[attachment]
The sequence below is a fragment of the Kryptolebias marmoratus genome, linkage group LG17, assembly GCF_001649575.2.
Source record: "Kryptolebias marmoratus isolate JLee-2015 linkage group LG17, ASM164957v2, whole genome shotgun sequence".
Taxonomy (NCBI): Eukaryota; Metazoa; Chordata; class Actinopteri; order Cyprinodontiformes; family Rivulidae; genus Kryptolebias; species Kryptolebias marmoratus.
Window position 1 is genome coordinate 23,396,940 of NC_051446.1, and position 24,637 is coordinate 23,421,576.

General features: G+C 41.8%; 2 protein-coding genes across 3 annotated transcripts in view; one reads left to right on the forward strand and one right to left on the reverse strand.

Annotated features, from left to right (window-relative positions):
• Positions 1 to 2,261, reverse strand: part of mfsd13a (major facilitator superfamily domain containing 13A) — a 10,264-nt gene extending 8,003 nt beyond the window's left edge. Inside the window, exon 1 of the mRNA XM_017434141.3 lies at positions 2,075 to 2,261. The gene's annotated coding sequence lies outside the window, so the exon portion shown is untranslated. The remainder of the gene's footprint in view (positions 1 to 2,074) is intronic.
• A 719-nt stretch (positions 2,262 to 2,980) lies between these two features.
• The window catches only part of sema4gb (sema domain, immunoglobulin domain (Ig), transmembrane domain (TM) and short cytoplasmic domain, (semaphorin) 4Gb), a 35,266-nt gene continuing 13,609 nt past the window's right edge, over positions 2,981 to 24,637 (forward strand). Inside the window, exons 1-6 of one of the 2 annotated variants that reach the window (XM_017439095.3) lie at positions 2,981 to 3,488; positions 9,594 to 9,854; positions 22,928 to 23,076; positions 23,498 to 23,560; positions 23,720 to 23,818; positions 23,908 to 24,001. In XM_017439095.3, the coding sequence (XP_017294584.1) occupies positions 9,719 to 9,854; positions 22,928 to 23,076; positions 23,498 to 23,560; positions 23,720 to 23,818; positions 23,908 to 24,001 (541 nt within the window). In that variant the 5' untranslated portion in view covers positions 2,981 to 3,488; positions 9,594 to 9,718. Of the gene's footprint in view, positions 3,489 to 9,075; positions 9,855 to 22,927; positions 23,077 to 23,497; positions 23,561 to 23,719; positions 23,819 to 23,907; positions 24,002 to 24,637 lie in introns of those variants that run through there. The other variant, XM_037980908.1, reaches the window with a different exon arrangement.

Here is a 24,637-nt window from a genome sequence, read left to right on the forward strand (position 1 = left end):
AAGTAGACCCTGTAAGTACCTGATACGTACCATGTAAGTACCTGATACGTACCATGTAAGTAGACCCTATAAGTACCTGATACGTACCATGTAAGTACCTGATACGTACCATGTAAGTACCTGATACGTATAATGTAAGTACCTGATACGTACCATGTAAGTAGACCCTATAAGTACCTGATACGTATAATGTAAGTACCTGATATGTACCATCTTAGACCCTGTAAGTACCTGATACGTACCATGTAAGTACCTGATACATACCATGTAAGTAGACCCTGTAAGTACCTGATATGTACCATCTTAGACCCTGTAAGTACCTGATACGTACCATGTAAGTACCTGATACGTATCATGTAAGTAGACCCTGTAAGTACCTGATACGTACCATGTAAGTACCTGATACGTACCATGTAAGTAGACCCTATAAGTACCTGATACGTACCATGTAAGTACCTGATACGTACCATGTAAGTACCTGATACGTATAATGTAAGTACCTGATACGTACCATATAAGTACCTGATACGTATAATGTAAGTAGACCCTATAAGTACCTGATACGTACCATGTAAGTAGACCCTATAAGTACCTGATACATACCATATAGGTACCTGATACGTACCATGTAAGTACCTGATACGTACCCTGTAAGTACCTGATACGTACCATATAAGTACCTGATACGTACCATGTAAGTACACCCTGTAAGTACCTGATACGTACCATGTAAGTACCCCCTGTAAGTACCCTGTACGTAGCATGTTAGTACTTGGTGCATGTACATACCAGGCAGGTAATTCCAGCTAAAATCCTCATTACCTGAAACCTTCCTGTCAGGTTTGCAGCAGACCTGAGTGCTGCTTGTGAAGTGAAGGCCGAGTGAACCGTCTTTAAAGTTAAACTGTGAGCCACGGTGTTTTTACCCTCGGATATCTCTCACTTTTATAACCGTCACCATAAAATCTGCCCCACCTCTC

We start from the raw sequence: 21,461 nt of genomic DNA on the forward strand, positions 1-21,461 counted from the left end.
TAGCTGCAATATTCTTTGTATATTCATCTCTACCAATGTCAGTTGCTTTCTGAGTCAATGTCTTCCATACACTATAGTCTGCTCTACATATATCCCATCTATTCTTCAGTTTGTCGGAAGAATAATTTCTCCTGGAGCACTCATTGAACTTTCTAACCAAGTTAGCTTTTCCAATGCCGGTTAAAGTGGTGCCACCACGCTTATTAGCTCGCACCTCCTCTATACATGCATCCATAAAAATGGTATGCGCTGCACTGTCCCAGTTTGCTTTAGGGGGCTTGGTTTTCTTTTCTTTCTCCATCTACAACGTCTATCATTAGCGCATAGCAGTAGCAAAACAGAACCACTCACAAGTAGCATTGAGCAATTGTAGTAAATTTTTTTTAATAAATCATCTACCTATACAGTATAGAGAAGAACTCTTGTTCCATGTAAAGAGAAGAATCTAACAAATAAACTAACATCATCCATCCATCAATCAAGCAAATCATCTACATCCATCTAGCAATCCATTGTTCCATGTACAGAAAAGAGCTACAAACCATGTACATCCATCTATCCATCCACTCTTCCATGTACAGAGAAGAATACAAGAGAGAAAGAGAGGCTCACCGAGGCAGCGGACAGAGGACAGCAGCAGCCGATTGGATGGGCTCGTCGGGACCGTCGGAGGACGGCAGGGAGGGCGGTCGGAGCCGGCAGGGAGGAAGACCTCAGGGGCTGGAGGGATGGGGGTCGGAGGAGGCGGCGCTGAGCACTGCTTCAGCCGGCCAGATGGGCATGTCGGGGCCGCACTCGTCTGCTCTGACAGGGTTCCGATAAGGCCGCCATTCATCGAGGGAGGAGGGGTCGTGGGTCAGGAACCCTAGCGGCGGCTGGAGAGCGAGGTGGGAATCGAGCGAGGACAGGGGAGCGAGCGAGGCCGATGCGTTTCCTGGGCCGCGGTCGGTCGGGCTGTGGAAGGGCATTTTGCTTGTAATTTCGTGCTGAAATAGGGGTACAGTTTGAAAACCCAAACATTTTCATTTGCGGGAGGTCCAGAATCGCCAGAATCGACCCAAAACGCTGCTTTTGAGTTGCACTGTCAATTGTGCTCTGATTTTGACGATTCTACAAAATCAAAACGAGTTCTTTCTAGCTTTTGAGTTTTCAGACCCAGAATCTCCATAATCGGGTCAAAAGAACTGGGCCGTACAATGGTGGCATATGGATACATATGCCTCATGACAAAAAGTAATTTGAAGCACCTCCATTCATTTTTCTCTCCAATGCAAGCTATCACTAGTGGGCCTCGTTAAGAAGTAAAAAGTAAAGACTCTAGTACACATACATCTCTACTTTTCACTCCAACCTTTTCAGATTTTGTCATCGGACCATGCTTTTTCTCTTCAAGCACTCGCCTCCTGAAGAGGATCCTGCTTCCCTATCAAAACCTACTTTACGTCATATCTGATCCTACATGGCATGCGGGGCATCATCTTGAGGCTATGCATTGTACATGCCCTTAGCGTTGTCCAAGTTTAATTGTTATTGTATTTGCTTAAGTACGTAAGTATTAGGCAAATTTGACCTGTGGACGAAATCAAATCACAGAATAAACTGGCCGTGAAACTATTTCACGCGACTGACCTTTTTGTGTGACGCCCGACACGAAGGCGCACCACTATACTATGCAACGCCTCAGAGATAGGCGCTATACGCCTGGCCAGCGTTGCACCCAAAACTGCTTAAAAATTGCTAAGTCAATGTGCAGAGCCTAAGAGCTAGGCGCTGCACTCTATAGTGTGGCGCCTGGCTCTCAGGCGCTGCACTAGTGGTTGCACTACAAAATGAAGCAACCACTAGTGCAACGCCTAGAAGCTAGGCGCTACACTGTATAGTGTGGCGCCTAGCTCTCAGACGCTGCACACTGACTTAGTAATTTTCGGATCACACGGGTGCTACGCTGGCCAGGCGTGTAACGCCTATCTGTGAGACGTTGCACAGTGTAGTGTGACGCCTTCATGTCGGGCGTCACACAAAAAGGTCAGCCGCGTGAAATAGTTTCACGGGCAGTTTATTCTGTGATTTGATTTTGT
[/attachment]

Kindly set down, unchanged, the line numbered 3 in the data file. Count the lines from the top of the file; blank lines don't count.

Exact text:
Taxonomy (NCBI): Eukaryota; Metazoa; Chordata; class Actinopteri; order Cyprinodontiformes; family Rivulidae; genus Kryptolebias; species Kryptolebias marmoratus.